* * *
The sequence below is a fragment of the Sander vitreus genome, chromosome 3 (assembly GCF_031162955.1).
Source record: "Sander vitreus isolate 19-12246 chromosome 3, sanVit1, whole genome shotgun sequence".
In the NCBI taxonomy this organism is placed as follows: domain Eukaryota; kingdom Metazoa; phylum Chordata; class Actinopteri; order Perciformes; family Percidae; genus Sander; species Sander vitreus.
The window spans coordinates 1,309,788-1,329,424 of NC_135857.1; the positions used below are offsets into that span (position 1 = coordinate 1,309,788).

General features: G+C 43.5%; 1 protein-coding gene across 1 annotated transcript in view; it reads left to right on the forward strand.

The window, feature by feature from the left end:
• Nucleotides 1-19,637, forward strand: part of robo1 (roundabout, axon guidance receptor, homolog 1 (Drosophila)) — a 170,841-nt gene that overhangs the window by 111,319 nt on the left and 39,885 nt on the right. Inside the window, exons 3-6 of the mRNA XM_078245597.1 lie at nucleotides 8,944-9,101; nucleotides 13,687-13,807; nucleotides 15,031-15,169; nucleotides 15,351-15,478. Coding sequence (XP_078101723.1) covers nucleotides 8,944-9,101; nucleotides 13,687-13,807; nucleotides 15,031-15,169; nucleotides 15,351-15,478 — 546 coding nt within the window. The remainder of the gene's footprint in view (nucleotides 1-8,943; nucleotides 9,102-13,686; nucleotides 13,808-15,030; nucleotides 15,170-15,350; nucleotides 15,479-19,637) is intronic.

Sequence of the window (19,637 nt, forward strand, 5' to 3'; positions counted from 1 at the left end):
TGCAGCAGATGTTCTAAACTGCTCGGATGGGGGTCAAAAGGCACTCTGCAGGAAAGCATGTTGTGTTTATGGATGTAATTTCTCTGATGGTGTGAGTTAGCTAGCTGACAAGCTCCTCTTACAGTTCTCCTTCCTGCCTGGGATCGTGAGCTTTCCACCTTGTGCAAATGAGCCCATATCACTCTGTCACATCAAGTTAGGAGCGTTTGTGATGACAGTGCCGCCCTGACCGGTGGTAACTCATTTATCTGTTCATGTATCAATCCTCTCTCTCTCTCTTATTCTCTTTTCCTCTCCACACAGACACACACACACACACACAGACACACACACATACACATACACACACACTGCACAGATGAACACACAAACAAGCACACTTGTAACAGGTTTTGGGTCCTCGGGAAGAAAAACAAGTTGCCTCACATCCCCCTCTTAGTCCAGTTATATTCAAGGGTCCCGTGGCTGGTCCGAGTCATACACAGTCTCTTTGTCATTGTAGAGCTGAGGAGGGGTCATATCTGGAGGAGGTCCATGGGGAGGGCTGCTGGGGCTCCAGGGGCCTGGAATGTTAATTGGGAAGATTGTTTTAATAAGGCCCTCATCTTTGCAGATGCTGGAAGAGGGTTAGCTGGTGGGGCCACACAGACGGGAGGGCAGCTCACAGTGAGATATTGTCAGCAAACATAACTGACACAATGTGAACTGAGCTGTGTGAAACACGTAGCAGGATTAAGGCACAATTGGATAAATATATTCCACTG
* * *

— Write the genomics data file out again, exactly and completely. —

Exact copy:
The sequence below is a fragment of the Sander vitreus genome, chromosome 3 (assembly GCF_031162955.1).
Source record: "Sander vitreus isolate 19-12246 chromosome 3, sanVit1, whole genome shotgun sequence".
In the NCBI taxonomy this organism is placed as follows: domain Eukaryota; kingdom Metazoa; phylum Chordata; class Actinopteri; order Perciformes; family Percidae; genus Sander; species Sander vitreus.
The window spans coordinates 1,309,788-1,329,424 of NC_135857.1; the positions used below are offsets into that span (position 1 = coordinate 1,309,788).

General features: G+C 43.5%; 1 protein-coding gene across 1 annotated transcript in view; it reads left to right on the forward strand.

The window, feature by feature from the left end:
• Nucleotides 1-19,637, forward strand: part of robo1 (roundabout, axon guidance receptor, homolog 1 (Drosophila)) — a 170,841-nt gene that overhangs the window by 111,319 nt on the left and 39,885 nt on the right. Inside the window, exons 3-6 of the mRNA XM_078245597.1 lie at nucleotides 8,944-9,101; nucleotides 13,687-13,807; nucleotides 15,031-15,169; nucleotides 15,351-15,478. Coding sequence (XP_078101723.1) covers nucleotides 8,944-9,101; nucleotides 13,687-13,807; nucleotides 15,031-15,169; nucleotides 15,351-15,478 — 546 coding nt within the window. The remainder of the gene's footprint in view (nucleotides 1-8,943; nucleotides 9,102-13,686; nucleotides 13,808-15,030; nucleotides 15,170-15,350; nucleotides 15,479-19,637) is intronic.

Sequence of the window (19,637 nt, forward strand, 5' to 3'; positions counted from 1 at the left end):
TGCAGCAGATGTTCTAAACTGCTCGGATGGGGGTCAAAAGGCACTCTGCAGGAAAGCATGTTGTGTTTATGGATGTAATTTCTCTGATGGTGTGAGTTAGCTAGCTGACAAGCTCCTCTTACAGTTCTCCTTCCTGCCTGGGATCGTGAGCTTTCCACCTTGTGCAAATGAGCCCATATCACTCTGTCACATCAAGTTAGGAGCGTTTGTGATGACAGTGCCGCCCTGACCGGTGGTAACTCATTTATCTGTTCATGTATCAATCCTCTCTCTCTCTCTTATTCTCTTTTCCTCTCCACACAGACACACACACACACACACAGACACACACACATACACATACACACACACTGCACAGATGAACACACAAACAAGCACACTTGTAACAGGTTTTGGGTCCTCGGGAAGAAAAACAAGTTGCCTCACATCCCCCTCTTAGTCCAGTTATATTCAAGGGTCCCGTGGCTGGTCCGAGTCATACACAGTCTCTTTGTCATTGTAGAGCTGAGGAGGGGTCATATCTGGAGGAGGTCCATGGGGAGGGCTGCTGGGGCTCCAGGGGCCTGGAATGTTAATTGGGAAGATTGTTTTAATAAGGCCCTCATCTTTGCAGATGCTGGAAGAGGGTTAGCTGGTGGGGCCACACAGACGGGAGGGCAGCTCACAGTGAGATATTGTCAGCAAACATAACTGACACAATGTGAACTGAGCTGTGTGAAACACGTAGCAGGATTAAGGCACAATTGGATAAATATATTCCACTG